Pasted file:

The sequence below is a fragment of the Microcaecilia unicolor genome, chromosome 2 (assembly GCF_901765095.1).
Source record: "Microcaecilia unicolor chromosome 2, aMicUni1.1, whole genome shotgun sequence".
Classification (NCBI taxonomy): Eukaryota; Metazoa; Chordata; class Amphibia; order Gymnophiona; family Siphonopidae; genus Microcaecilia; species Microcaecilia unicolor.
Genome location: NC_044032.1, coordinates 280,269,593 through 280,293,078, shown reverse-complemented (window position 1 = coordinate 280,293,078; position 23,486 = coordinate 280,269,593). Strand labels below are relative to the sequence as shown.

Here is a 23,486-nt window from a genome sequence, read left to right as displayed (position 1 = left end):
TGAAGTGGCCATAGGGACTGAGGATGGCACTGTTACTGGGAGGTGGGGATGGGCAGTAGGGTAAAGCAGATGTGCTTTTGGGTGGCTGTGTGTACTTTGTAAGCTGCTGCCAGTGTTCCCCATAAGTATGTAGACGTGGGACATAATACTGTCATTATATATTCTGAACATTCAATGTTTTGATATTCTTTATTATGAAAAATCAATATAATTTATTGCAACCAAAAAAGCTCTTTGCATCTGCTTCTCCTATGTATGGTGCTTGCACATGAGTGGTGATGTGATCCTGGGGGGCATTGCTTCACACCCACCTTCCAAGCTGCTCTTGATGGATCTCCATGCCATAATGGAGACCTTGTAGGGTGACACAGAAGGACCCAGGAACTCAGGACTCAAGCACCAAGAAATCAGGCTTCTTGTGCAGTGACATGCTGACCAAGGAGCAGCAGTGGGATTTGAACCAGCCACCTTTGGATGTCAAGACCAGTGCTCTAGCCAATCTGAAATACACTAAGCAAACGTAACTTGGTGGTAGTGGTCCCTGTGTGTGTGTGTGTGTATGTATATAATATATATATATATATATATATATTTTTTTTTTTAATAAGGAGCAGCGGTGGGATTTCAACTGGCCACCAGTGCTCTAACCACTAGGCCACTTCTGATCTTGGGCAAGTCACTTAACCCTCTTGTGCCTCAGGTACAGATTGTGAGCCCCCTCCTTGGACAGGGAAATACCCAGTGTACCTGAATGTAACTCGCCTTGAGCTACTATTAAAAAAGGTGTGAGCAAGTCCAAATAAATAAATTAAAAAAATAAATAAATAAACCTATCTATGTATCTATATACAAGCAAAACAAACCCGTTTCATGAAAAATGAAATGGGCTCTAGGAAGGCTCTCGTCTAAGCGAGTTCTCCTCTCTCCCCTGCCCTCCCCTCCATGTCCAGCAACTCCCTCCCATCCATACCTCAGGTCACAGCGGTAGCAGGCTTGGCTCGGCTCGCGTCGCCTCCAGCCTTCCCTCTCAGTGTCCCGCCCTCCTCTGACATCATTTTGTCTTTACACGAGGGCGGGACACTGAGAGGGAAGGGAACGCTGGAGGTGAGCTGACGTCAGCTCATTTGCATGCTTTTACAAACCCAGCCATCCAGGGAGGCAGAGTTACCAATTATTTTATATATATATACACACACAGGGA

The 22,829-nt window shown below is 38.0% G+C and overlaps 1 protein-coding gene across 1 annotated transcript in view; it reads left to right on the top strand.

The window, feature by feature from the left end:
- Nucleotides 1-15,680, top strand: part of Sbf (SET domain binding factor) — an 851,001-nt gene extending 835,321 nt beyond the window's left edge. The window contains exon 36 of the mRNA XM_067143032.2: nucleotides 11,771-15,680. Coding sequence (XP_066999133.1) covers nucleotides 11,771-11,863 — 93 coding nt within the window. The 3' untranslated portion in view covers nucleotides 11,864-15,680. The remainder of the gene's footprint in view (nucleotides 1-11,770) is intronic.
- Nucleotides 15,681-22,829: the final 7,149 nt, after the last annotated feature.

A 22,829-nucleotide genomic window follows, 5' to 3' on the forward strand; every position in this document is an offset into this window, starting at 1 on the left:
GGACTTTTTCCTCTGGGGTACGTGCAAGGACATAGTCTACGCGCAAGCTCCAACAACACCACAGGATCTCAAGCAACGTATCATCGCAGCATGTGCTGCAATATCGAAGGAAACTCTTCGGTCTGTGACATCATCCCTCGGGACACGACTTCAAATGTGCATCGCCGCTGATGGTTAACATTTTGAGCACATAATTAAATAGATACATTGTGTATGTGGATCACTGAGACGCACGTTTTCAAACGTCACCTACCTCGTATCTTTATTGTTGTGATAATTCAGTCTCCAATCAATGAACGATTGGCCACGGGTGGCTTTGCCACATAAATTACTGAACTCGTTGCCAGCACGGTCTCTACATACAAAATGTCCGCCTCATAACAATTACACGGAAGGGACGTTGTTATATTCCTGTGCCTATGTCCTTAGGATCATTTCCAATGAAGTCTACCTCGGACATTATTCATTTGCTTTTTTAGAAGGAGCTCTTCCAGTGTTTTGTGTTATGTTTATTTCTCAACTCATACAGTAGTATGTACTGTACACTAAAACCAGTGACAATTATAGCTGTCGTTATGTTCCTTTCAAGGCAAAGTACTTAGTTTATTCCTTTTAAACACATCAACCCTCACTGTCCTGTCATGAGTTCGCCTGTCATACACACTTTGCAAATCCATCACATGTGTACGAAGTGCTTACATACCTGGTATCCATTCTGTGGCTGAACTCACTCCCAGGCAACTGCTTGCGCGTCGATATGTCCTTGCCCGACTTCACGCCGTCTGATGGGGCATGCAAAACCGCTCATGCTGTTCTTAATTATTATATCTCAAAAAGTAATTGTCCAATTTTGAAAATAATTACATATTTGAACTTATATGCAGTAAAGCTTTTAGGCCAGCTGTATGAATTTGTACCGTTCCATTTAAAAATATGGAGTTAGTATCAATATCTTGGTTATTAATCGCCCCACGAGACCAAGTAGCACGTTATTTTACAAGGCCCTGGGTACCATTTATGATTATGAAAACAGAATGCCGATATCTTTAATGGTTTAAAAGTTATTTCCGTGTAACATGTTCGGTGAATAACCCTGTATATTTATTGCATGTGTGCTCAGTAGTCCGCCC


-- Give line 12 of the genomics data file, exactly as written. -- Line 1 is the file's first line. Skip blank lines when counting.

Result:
GGACTTTTTCCTCTGGGGTACGTGCAAGGACATAGTCTACGCGCAAGCTCCAACAACACCACAGGATCTCAAGCAACGTATCATCGCAGCATGTGCTGCAATATCGAAGGAAACTCTTCGGTCTGTGACATCATCCCTCGGGACACGACTTCAAATGTGCATCGCCGCTGATGGTTAACATTTTGAGCACATAATTAAATAGATACATTGTGTATGTGGATCACTGAGACGCACGTTTTCAAACGTCACCTACCTCGTATCTTTATTGTTGTGATAATTCAGTCTCCAATCAATGAACGATTGGCCACGGGTGGCTTTGCCACATAAATTACTGAACTCGTTGCCAGCACGGTCTCTACATACAAAATGTCCGCCTCATAACAATTACACGGAAGGGACGTTGTTATATTCCTGTGCCTATGTCCTTAGGATCATTTCCAATGAAGTCTACCTCGGACATTATTCATTTGCTTTTTTAGAAGGAGCTCTTCCAGTGTTTTGTGTTATGTTTATTTCTCAACTCATACAGTAGTATGTACTGTACACTAAAACCAGTGACAATTATAGCTGTCGTTATGTTCCTTTCAAGGCAAAGTACTTAGTTTATTCCTTTTAAACACATCAACCCTCACTGTCCTGTCATGAGTTCGCCTGTCATACACACTTTGCAAATCCATCACATGTGTACGAAGTGCTTACATACCTGGTATCCATTCTGTGGCTGAACTCACTCCCAGGCAACTGCTTGCGCGTCGATATGTCCTTGCCCGACTTCACGCCGTCTGATGGGGCATGCAAAACCGCTCATGCTGTTCTTAATTATTATATCTCAAAAAGTAATTGTCCAATTTTGAAAATAATTACATATTTGAACTTATATGCAGTAAAGCTTTTAGGCCAGCTGTATGAATTTGTACCGTTCCATTTAAAAATATGGAGTTAGTATCAATATCTTGGTTATTAATCGCCCCACGAGACCAAGTAGCACGTTATTTTACAAGGCCCTGGGTACCATTTATGATTATGAAAACAGAATGCCGATATCTTTAATGGTTTAAAAGTTATTTCCGTGTAACATGTTCGGTGAATAACCCTGTATATTTATTGCATGTGTGCTCAGTAGTCCGCCC